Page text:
Parties failed to agree on rule of electing Tbilisi mayor bringing talks on electoral system reform to a deadlock, some negotiators said after talks on November 18.
The issue was discussed at a meeting of an inter-party working group on electoral reform on November 18.
The working group was established initially by eight parties (the Labor Party withdrew from the group) in February, 2009 with the facilitation of U.S. National Democratic Institute. The Alliance for Georgia, which unites New Rights, Republican and Our Georgia-Free Democrats (OGFD) parties, joined the group in September.
Disagreement mainly persists between the Alliance for Georgia and the ruling party with the latter insisting on a 30% threshold for electing the capital city’s mayor. The Alliance for Georgia was pushing for having a 50% threshold, wherein a run off will be required if neither of the candidates garner over 50% of votes in the first round.
At the November 18 meeting the Alliance for Georgia stepped back from its initial position and offered 45% threshold instead of 50%, but the proposal was voted down by the ruling party, as well as reportedly by National-Democratic Party. And the 30% proposal was vetoed by the Alliance for Georgia.
According to the procedures agreed by the participants, the working group’s decisions are made based on consensus.
Pavle Kublashvili, a senior lawmaker who represents the ruling party in the working group, suggested after the meeting that possibility for reaching an agreement within the working group was exhausted.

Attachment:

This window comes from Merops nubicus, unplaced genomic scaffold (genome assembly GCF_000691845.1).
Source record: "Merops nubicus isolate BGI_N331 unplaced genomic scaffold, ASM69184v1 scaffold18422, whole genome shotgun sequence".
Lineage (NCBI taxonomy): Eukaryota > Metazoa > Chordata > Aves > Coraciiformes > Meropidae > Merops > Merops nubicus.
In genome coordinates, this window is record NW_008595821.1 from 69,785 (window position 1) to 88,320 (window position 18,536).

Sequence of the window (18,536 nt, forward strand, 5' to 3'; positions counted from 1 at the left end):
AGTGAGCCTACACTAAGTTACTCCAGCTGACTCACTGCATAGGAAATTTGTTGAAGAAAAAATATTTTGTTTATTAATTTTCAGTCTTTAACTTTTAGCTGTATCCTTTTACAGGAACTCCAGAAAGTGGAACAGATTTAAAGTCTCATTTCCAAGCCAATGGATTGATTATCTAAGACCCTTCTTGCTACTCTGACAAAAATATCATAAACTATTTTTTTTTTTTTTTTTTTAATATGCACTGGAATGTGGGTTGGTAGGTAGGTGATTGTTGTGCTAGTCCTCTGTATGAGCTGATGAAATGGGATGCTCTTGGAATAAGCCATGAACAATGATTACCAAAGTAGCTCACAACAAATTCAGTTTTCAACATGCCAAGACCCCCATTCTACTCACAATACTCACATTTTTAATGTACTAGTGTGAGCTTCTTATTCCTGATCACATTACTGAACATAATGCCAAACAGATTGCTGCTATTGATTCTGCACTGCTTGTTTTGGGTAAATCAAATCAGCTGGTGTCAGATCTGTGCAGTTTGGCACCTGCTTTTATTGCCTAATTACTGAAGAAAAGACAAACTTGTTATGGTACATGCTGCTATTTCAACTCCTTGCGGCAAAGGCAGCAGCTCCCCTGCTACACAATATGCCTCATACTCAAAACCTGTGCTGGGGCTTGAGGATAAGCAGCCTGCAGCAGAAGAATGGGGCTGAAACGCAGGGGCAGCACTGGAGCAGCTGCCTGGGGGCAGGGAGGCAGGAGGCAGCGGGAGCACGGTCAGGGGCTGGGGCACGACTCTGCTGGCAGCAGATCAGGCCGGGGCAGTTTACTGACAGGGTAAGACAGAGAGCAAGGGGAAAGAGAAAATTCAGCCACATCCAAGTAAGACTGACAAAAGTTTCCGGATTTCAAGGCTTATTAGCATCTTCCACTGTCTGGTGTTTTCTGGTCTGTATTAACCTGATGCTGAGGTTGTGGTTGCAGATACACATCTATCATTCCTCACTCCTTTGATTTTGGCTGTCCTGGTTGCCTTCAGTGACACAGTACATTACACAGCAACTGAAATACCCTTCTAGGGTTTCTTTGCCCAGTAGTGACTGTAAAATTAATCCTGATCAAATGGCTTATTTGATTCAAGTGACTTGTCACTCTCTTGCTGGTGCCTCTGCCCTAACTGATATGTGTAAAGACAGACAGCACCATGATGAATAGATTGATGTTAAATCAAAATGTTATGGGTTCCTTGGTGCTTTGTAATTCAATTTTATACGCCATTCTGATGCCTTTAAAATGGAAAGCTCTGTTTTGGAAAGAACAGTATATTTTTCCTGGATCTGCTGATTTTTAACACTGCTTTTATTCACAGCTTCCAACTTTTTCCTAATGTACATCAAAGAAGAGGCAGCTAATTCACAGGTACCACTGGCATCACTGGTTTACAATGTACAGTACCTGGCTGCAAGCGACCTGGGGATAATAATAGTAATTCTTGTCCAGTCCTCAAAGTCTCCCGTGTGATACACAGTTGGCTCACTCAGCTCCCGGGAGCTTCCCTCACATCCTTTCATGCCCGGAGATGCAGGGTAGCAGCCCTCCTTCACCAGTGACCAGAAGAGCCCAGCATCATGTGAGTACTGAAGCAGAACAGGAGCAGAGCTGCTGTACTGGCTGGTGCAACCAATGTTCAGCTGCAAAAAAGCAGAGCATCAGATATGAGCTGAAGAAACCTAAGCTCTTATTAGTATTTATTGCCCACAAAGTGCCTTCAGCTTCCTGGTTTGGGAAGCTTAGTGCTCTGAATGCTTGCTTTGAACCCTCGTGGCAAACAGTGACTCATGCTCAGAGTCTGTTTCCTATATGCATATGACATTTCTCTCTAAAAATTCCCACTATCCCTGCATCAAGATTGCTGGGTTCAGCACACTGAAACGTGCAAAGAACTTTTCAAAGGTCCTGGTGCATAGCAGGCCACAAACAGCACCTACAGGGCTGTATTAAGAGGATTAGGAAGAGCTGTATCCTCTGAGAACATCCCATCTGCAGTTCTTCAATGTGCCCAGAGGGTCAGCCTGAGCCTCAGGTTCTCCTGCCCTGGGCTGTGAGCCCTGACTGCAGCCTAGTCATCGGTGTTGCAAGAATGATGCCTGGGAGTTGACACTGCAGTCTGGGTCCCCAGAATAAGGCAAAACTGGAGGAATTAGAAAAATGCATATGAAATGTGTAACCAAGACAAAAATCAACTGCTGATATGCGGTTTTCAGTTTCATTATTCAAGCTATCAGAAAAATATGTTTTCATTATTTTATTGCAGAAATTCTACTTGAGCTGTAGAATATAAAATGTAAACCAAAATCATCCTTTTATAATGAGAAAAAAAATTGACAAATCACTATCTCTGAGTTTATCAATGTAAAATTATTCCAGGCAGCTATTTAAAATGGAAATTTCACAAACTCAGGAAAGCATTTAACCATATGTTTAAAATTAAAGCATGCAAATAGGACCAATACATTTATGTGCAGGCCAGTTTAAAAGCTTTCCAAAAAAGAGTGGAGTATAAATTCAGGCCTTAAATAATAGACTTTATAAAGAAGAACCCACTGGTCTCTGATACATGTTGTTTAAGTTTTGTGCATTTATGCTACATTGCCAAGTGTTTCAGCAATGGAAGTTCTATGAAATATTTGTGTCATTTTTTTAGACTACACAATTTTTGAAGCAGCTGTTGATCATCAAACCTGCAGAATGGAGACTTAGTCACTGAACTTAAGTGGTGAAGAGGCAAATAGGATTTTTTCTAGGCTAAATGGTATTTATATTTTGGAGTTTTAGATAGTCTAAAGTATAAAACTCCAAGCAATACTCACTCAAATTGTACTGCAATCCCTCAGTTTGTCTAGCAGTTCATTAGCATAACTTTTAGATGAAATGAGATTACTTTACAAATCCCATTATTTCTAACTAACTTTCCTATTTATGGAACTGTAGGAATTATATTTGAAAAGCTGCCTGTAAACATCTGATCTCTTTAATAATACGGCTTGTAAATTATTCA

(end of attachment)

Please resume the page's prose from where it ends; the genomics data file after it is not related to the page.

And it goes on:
“I do not see any resource for continuing working in this format,” MP Kublashvili, who chairs the parliamentary committee for legal issues, said.
“I regret that everything ended this way, but it happened because of the Alliance for Georgia’s very inflexible position. We will continue consultations with parties individually on these matters [election code],” he added.
Zurab Abashidze of OGFD, part of Alliance for Georgia, said the Alliance was still ready to continue talks in frames of the working group.
“I hope Mr. Kublashvili and his colleagues from the ruling party will revise the decision and continue participation in the working group. We believe the ruling party should continue working in frames of this group,” he said.
MP Levan Vepkhvadze, who represents the Christian-Democratic Movement (CDM) in the working group, said there was little chance of reaching a consensus as the sides failed to bring their positions closer.
“It looks like a deadlock,” he said. “The 30% threshold proposal was vetoed by the Alliance for Georgia and the latter’s proposal for having 45% was vetoed by the ruling party.”
He also complained that because of this disagreement over rule of electing Tbilisi mayor the working group has also failed to progress on other issues as well.
The rule of electing mayor was voted in package with some other proposals, including rule on composition of the Tbilisi City Council (Sakrebulo). All the participants agreed to have a 50-member City Council, wherein 25 seats will distributed among candidates elected through proportional, party-list system and 25 distributed among candidates who will win contest in majoritarian constituencies.
The participants also reached a consensus on the rule of appointing chairman of Central Election Commission (CEC), according to which the President will nominate three candidates and it will be only up to the opposition parties to select one from those three nominees. The agreement also implies that the President should involve civil society organizations in selecting three candidates.
MP Levan Vepkhvadze said CDM was against of voting on these issues in one package and was instead offering to vote on the proposals separately in order not to hinder progress on those issues on which the participants already had an agreement. Alliance for Georgia was in favor of keeping these issues in one package, citing that all these issues were part of one electoral system and there was no need to separate them.